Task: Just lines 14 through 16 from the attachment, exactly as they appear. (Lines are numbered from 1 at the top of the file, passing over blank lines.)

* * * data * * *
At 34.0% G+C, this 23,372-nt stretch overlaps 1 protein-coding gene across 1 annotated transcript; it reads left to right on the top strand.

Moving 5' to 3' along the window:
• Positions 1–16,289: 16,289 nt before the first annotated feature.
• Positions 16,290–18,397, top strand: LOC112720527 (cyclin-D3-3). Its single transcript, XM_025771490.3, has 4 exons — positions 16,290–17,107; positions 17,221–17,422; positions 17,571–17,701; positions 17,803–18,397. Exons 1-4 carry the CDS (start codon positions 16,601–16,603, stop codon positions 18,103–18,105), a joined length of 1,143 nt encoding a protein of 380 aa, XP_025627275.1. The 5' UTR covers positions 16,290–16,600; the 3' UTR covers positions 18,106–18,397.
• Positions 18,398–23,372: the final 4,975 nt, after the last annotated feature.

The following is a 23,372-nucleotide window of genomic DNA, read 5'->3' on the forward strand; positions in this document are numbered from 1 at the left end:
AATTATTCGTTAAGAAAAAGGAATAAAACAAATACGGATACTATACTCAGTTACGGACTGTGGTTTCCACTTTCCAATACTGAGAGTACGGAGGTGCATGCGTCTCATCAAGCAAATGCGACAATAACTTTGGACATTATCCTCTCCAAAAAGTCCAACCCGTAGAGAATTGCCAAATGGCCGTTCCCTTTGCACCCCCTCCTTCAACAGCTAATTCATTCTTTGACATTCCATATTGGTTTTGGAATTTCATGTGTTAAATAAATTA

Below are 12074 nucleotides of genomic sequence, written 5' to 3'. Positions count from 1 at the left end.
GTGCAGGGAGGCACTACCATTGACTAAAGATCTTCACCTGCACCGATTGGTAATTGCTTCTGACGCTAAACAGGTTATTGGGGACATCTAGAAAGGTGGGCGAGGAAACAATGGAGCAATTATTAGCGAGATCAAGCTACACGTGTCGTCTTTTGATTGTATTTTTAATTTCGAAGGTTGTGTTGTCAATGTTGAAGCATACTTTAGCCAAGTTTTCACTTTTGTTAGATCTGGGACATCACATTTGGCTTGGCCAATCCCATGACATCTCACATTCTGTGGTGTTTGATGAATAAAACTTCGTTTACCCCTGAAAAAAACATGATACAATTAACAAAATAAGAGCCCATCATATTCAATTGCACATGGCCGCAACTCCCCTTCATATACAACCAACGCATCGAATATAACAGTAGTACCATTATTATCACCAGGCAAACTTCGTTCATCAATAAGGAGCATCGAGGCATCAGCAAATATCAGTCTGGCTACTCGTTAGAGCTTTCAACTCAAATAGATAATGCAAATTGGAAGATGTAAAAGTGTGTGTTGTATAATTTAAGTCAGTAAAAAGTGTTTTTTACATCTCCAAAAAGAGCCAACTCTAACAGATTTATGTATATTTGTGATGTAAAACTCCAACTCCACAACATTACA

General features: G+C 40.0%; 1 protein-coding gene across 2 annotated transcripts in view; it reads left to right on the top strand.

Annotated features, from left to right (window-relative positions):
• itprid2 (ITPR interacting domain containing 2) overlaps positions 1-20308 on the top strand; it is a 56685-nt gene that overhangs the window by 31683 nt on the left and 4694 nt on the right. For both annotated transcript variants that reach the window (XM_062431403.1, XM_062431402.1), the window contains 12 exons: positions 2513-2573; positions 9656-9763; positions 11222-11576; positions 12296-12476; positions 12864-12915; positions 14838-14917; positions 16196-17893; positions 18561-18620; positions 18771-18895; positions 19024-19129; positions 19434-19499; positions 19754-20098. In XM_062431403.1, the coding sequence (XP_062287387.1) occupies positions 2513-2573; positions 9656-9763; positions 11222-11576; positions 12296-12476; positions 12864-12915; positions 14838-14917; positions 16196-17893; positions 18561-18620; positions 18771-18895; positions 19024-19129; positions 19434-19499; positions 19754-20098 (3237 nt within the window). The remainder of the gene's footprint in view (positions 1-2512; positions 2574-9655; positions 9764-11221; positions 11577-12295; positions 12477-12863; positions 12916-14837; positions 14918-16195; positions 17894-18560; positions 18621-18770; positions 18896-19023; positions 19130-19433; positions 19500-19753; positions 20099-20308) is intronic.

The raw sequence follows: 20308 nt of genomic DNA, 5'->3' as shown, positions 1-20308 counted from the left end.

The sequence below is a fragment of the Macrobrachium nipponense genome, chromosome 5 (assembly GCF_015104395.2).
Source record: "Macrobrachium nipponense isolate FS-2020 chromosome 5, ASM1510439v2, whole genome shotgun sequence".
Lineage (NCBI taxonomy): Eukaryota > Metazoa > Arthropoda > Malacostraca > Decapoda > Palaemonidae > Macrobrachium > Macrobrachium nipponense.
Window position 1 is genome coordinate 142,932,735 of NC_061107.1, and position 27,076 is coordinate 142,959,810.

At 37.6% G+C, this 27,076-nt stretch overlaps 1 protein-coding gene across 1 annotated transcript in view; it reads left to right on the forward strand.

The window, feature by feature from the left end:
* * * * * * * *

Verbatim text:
The sequence below is a fragment of the Macrobrachium nipponense genome, chromosome 5 (assembly GCF_015104395.2).
Source record: "Macrobrachium nipponense isolate FS-2020 chromosome 5, ASM1510439v2, whole genome shotgun sequence".
Lineage (NCBI taxonomy): Eukaryota > Metazoa > Arthropoda > Malacostraca > Decapoda > Palaemonidae > Macrobrachium > Macrobrachium nipponense.